WWE's Lost Art: How the WWE Has Killed the Relevancy of the Royal Rumble Match
Once upon a time, the Royal Rumble was arguably the most important match in the WWE—one that wrestlers dreamed of winning and that catapulted superstars to new heights.
But that fairy tale is over.
Don’t get me wrong—the Royal Rumble still matters as the first real step on the road to WrestleMania. It just doesn’t matter nearly as much as it used to.
The Royal Rumble match was once a highly anticipated affair—a bout that used to have weeks upon weeks (and sometimes, months upon months) of buildup.
Superstars would battle each week on Raw or SmackDown to see where they would enter the Rumble. Win your match and you’re near the end, but lose it and you could be entering at No. 1.
The idea behind this booking was to stress the importance of the Royal Rumble, your positioning in the bout and the opportunity to win it and go on to main event, WrestleMania 28.
You could tell that the Royal Rumble was a big deal and that it was a match that only one man could win and benefit from.
That just isn’t the case anymore.
Look no further than the build to the 2012 Royal Rumble. If you’re saying to yourself, “What build?” then don’t worry, because I’m right there with you.
The build to the 2012 Rumble was essentially nonexistent.
Other than the match between R-Truth and The Miz, in which the loser would have to enter the Rumble at No. 1, there was literally no other sort of jockeying for Royal Rumble positioning.
There was no feuding between friends/tag teams over who would participate in the bout and who wouldn’t, no huge match to determine who would get a favorable entry number, no rule that a wrestler who lost a previous match on the pay-per-view couldn’t participate in the Rumble, etc.
No, the only thing we knew or cared about heading into the 2012 Royal Rumble was that The Miz was entering at No. 1 and that the winner was going to get a World title shot at WrestleMania 28.
The thing is, not even the guaranteed WrestleMania title shot that comes along with a Royal Rumble win means as much as it did, say, 10 years ago.
Just take a look at the last eight Royal Rumble winners and runners-up:
- 2005: Batista (winner), John Cena (runner-up)
- 2006: Rey Mysterio (winner), Randy Orton (runner-up)
- 2007: Undertaker (winner), Shawn Michaels (runner-up)
- 2008: John Cena (winner), Triple H (runner-up)
- 2009: Randy Orton (winner), Triple H (runner-up)
- 2010: Edge (winner), John Cena (runner-up)
- 2011: Alberto Del Rio (winner), Santino Marella (runner-up)
- 2012: Sheamus (winner), Chris Jericho (runner-up)
Here’s a WWE “Did You Know?” segment for you: Did you know that, aside from Santino, every Royal Rumble runner-up since 2005 has gone on to compete for a World title at WrestleMania anyway?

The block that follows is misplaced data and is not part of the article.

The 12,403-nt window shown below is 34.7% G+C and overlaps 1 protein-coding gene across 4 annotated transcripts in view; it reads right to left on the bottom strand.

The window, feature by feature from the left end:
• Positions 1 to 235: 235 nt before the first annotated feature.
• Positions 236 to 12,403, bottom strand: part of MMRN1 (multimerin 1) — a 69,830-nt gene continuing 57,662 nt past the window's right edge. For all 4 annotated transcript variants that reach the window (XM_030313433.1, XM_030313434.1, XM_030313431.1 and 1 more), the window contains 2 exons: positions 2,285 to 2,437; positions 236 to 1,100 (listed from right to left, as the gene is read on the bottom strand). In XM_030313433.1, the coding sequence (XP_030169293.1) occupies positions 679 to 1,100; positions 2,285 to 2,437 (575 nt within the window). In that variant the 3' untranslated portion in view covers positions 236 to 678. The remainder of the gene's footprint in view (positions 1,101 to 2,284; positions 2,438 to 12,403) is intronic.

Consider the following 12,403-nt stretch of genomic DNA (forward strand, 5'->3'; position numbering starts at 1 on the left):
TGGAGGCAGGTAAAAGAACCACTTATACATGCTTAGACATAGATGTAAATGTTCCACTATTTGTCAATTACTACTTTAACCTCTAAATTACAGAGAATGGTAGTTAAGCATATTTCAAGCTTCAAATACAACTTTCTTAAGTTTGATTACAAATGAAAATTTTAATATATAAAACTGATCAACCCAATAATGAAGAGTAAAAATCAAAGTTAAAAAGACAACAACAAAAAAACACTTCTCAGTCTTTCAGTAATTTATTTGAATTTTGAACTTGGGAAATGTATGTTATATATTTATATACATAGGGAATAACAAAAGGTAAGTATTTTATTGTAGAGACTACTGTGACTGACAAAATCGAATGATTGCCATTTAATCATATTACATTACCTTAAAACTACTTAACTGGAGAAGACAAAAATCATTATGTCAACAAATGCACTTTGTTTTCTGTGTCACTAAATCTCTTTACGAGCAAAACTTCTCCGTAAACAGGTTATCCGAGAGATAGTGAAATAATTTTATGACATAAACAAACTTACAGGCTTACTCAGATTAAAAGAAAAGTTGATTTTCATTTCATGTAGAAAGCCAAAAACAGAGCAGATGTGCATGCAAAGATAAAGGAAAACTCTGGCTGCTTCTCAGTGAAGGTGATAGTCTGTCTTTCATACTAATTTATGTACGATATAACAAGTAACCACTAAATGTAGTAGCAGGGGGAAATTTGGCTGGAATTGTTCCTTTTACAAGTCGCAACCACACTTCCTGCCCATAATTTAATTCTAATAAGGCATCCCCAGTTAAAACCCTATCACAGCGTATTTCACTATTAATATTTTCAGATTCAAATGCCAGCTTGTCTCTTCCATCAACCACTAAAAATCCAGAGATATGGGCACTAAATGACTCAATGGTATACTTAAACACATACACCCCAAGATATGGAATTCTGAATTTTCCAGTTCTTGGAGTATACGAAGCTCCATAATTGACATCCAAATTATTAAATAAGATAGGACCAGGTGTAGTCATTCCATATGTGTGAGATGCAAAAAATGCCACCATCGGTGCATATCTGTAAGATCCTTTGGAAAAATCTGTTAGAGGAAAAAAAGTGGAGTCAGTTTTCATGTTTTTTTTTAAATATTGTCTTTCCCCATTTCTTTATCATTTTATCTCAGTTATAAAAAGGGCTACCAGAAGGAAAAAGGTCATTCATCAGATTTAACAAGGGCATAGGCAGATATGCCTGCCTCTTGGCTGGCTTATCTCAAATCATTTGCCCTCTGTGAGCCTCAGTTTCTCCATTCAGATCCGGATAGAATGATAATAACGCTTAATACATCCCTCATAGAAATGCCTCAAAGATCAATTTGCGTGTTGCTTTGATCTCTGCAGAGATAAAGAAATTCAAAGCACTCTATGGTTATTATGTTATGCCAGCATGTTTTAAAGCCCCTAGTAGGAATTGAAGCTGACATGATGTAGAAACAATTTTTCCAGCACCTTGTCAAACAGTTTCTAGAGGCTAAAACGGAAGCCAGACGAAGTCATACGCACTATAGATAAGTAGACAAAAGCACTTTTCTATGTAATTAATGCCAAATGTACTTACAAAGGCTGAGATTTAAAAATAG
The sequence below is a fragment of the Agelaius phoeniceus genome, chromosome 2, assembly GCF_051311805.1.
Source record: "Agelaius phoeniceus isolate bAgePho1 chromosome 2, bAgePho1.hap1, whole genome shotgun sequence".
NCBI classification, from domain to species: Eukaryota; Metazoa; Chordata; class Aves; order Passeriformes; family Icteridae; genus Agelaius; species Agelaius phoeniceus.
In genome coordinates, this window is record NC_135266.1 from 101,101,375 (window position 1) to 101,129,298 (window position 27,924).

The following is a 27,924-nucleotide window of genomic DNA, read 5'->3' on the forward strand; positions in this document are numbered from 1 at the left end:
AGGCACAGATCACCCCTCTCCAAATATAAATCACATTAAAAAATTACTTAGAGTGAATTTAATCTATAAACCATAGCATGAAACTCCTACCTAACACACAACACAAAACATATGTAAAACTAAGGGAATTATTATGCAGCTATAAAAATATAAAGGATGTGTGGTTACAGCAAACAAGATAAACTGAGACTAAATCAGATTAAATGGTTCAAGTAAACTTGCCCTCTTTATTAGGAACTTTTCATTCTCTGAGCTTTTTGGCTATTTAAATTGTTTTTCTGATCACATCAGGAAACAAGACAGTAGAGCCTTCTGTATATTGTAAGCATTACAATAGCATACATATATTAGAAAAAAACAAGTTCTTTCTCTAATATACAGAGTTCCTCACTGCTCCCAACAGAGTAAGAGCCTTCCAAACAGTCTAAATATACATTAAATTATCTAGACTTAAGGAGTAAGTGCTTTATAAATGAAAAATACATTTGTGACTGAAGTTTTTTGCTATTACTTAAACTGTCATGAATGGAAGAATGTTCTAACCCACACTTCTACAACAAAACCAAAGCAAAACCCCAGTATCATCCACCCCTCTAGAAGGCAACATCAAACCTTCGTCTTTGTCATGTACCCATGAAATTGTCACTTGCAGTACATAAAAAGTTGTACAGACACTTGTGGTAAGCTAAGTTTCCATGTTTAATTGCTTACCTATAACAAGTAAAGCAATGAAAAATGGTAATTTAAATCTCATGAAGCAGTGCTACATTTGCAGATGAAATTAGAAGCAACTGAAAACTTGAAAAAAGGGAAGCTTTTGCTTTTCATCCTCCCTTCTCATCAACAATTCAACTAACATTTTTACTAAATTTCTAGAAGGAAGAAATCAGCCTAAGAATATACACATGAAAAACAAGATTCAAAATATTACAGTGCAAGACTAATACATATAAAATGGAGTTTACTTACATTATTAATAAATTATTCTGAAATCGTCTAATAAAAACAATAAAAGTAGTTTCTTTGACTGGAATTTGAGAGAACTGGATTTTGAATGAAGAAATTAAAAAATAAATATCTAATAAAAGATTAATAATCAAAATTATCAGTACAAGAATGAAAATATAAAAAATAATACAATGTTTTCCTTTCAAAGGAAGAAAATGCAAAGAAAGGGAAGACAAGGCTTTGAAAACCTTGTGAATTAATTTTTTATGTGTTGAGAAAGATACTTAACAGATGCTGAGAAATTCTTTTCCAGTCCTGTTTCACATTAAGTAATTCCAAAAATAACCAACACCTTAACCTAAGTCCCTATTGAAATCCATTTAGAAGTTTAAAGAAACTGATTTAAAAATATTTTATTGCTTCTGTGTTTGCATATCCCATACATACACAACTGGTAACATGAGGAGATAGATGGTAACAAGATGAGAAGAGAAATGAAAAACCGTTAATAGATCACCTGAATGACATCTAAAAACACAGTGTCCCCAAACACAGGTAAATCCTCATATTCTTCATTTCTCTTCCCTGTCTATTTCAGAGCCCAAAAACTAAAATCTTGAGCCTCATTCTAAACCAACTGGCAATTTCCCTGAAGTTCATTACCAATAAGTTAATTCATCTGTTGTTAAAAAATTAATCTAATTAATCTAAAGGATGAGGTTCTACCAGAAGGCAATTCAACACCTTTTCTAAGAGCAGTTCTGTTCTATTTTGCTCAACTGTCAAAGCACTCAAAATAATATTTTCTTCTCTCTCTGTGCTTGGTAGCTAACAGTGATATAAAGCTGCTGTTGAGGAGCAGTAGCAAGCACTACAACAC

That’s equivalent to an NFL team losing the NFC Championship Game, and the commissioner saying, “Hey, you know what? You had a pretty good performance in the NFC title game, so we’re just going to give you a free pass to the Super Bowl.”
Winning the Royal Rumble doesn’t matter like it should when you can actually lose the match, but still somehow find your way into a World title match at WrestleMania.
It’s killed the Royal Rumble match for me, personally.
While I still enjoy watching the match itself, any time there are two huge stars left as the last two wrestlers standing, then I just know that the outcome of match means diddly squat.
Should ONLY the Royal Rumble (and not the runner-up) winner get a World title shot at WrestleMania?
OK, Sheamus Brogue Kicked Chris Jericho to win the 2012 Rumble? I guess that just means that Y2J is going to have to find another way to get a WWE Championship match at WrestleMania.
It’s the same old story year after year. History proves it.
You can lose the Royal Rumble and still get what only the Royal Rumble winner is supposed to get. I suppose that’s not as bad as the general lack of effort put forth into the match, though.
The Rumble should be treated like the biggest match of the year. We should hear promos from guys about how much the Rumble means. We should see matches between guys just hoping to get a spot in the match.
Yet, we don’t.
Instead, we see the primary build to the Royal Rumble center around the WWE Champion’s beef with the interim Raw GM.
I wish that would become a lost art in the WWE…and that "lost art" was no longer the case for relevant Royal Rumbles.
Note: As part of the new WWE blog, I'll be asking all of the B/R wrestling readers for questions for a new mailbag that I will post on Fridays. It will be a slideshow featuring 10-20 questions and answers on a wide range of topics. You can submit questions either through Formspring or Twitter, and the best ones will be answered in the B/R mailbag.
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